A day after Indian and Chinese army commanders held a meeting to resolve the tense situation along the Line of Actual Control in eastern Ladakh, the Ministry of External Affairs (MEA) Sunday said that both the sides have agreed to resolve the border issues in accordance with various bilateral agreements.
The statement from the MEA further noted that peace and tranquility in the India-China border regions are essential for the overall development of bilateral relations. It further noted that the meeting was held in a positive atmosphere and hinted that it could first in the series of meeting, as it stated that the dialogue will continue at military and diplomatic levels.
The disputed boundary between India and China, also known as the Line of Actual Control (LAC), is divided into three sectors: western, middle and eastern. The countries disagree on the exact location of the LAC in various areas, so much so that India claims that the LAC is 3,488 km long while the Chinese believe it to be around 2,000 km long.
“Both sides also noted that this year marked the 70th anniversary of the establishment of diplomatic relations between the two countries and agreed that an early resolution would contribute to the further development of the relationship. Accordingly, the two sides will continue the military and diplomatic engagements to resolve the situation and to ensure peace and tranquility in the border areas,” the statement by MEA read.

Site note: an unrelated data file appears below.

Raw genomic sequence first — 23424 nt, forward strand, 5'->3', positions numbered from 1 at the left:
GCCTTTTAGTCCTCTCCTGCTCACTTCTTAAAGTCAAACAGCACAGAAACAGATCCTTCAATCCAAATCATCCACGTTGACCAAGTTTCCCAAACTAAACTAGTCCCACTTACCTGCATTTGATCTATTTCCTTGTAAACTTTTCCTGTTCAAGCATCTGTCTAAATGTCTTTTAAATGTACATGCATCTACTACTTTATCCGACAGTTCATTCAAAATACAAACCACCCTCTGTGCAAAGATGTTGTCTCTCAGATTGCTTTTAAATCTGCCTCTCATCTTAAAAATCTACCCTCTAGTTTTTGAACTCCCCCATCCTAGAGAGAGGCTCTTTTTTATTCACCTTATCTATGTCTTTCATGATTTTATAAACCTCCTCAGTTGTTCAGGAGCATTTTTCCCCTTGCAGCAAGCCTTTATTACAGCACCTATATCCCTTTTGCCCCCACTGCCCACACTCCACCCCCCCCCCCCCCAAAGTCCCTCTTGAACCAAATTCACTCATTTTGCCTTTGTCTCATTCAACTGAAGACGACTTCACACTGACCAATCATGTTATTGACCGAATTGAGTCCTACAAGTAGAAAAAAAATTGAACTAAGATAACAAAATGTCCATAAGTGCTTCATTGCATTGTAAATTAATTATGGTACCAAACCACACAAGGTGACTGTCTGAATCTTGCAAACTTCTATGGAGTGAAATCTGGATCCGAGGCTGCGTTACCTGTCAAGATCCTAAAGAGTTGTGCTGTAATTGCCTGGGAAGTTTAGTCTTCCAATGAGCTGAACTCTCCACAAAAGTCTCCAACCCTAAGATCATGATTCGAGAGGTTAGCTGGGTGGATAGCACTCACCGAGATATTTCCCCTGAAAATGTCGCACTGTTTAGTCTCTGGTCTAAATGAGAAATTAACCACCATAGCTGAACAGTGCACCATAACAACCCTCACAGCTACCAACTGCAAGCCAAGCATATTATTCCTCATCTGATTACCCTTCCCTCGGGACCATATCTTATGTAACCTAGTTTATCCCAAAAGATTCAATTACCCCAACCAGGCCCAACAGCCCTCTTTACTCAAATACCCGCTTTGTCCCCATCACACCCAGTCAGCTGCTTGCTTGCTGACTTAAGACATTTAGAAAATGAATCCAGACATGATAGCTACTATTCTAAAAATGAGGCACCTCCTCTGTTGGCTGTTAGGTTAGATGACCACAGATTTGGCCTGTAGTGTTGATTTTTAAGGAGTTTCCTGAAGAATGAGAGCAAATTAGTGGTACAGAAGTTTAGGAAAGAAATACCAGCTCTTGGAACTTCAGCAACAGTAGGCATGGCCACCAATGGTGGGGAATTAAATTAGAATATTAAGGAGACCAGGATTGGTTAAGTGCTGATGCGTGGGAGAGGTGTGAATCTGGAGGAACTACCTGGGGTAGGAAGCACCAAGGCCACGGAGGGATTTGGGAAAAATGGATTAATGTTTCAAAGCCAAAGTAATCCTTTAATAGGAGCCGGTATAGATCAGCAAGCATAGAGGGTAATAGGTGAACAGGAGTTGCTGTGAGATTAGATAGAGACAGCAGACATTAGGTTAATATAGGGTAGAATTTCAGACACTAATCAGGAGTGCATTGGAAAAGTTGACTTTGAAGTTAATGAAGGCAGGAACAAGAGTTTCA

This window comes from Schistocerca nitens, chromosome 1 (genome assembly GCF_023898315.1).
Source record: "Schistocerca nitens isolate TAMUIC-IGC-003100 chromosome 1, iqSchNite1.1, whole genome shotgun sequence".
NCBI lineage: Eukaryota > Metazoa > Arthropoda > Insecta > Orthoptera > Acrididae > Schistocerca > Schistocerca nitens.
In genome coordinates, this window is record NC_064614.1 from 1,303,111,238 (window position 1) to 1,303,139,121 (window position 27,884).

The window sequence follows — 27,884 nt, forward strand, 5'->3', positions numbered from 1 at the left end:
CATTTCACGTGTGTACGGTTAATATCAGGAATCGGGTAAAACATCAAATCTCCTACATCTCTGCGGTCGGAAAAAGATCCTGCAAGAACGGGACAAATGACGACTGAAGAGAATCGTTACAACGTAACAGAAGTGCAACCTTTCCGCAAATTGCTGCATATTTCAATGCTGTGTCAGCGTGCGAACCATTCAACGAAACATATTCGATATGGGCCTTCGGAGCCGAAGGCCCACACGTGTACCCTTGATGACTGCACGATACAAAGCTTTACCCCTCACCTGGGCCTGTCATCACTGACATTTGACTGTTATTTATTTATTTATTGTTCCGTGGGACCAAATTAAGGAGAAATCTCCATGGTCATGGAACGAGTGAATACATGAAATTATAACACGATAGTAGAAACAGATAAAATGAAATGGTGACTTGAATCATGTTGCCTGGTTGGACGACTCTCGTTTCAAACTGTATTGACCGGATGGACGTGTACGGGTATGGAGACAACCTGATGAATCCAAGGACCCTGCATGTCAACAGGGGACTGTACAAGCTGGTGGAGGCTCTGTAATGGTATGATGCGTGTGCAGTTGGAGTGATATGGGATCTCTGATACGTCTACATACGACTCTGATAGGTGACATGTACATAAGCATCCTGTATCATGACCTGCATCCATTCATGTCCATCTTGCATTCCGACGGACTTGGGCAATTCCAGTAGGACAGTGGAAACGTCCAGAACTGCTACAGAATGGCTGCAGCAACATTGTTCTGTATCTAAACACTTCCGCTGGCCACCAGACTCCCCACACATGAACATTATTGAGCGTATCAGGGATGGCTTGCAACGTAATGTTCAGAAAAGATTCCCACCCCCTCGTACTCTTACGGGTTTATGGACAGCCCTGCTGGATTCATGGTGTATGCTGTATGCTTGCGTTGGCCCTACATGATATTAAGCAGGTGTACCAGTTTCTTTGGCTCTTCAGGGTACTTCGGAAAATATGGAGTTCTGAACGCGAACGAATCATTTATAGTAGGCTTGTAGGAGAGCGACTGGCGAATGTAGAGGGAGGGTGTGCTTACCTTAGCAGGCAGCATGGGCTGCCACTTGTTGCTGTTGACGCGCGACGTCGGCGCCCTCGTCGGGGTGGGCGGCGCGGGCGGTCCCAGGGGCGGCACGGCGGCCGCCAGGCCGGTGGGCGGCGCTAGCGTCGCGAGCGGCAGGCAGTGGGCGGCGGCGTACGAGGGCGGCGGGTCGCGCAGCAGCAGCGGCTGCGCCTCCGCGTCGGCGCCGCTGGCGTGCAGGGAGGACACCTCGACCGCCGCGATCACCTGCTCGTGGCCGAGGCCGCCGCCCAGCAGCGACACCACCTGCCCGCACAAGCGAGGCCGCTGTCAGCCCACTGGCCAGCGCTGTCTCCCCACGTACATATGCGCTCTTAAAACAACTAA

The Defence Ministry and the Army have remained quiet about the crucial Saturday meeting. Beijing has also not said anything about the meeting yet.
Satellite images show that Chinese troops have moved in great numbers close to their perception line – which India considers as its territory – and undertaken fresh deployment and constructions.
XIV Corps Commander Lt General Harinder Singh led the Indian delegation to the Chinese border meeting point at Moldo near Chushul. The Chinese army team was led by Maj General Liu Lin, commander of the South Xinjiang Military District, which is responsible for the border with Ladakh.
Ahead of the Saturday meeting of the army commanders, Indian and Chinese ambassadors joined a video call between diplomats of their border working mechanism to underline that “the two sides should handle their differences through peaceful discussion” and “not allow them to become disputes”.
Officials in Delhi had cautioned that the meeting, first at such a senior level of army leadership on both was unlikely to resolve the situation. India wants China to restore status quo ante on the Line of Actual Control (LAC), which means that going back to the positions before China diverted its forces from a military exercise to the border with India.
Since the standoff began on May 5, Indian troops have not been allowed to go beyond Finger 4 on north bank of Pangong Tso, compared to earlier when Indian patrols could go 8 kilometers further till Finger 8, which is the LAC according to India. India also wants a mutually agreed progressive reduction of heavy military equipment, such as artillery guns and tanks, from the rear areas of both sides.
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